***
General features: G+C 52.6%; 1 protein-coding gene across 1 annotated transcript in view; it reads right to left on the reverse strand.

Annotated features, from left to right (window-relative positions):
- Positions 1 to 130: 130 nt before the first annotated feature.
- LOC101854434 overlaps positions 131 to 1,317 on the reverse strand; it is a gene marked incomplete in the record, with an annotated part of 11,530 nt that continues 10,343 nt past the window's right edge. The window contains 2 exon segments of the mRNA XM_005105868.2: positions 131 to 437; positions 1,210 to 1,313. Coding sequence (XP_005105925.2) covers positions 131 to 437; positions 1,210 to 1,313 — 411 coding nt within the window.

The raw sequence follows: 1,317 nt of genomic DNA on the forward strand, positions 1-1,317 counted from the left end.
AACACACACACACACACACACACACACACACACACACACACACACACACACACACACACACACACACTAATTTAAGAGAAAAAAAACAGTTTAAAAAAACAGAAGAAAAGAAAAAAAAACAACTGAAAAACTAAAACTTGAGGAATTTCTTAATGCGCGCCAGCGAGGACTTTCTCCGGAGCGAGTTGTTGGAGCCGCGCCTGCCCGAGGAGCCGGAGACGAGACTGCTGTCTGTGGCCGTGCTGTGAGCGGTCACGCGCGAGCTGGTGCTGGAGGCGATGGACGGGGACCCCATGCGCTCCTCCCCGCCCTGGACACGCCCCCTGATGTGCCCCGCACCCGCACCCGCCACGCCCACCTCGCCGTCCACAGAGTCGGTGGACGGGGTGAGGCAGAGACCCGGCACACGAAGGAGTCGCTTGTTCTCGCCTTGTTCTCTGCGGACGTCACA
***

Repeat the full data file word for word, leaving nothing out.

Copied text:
General features: G+C 52.6%; 1 protein-coding gene across 1 annotated transcript in view; it reads right to left on the reverse strand.

Annotated features, from left to right (window-relative positions):
- Positions 1 to 130: 130 nt before the first annotated feature.
- LOC101854434 overlaps positions 131 to 1,317 on the reverse strand; it is a gene marked incomplete in the record, with an annotated part of 11,530 nt that continues 10,343 nt past the window's right edge. The window contains 2 exon segments of the mRNA XM_005105868.2: positions 131 to 437; positions 1,210 to 1,313. Coding sequence (XP_005105925.2) covers positions 131 to 437; positions 1,210 to 1,313 — 411 coding nt within the window.

The raw sequence follows: 1,317 nt of genomic DNA on the forward strand, positions 1-1,317 counted from the left end.
AACACACACACACACACACACACACACACACACACACACACACACACACACACACACACACACACACTAATTTAAGAGAAAAAAAACAGTTTAAAAAAACAGAAGAAAAGAAAAAAAAACAACTGAAAAACTAAAACTTGAGGAATTTCTTAATGCGCGCCAGCGAGGACTTTCTCCGGAGCGAGTTGTTGGAGCCGCGCCTGCCCGAGGAGCCGGAGACGAGACTGCTGTCTGTGGCCGTGCTGTGAGCGGTCACGCGCGAGCTGGTGCTGGAGGCGATGGACGGGGACCCCATGCGCTCCTCCCCGCCCTGGACACGCCCCCTGATGTGCCCCGCACCCGCACCCGCCACGCCCACCTCGCCGTCCACAGAGTCGGTGGACGGGGTGAGGCAGAGACCCGGCACACGAAGGAGTCGCTTGTTCTCGCCTTGTTCTCTGCGGACGTCACA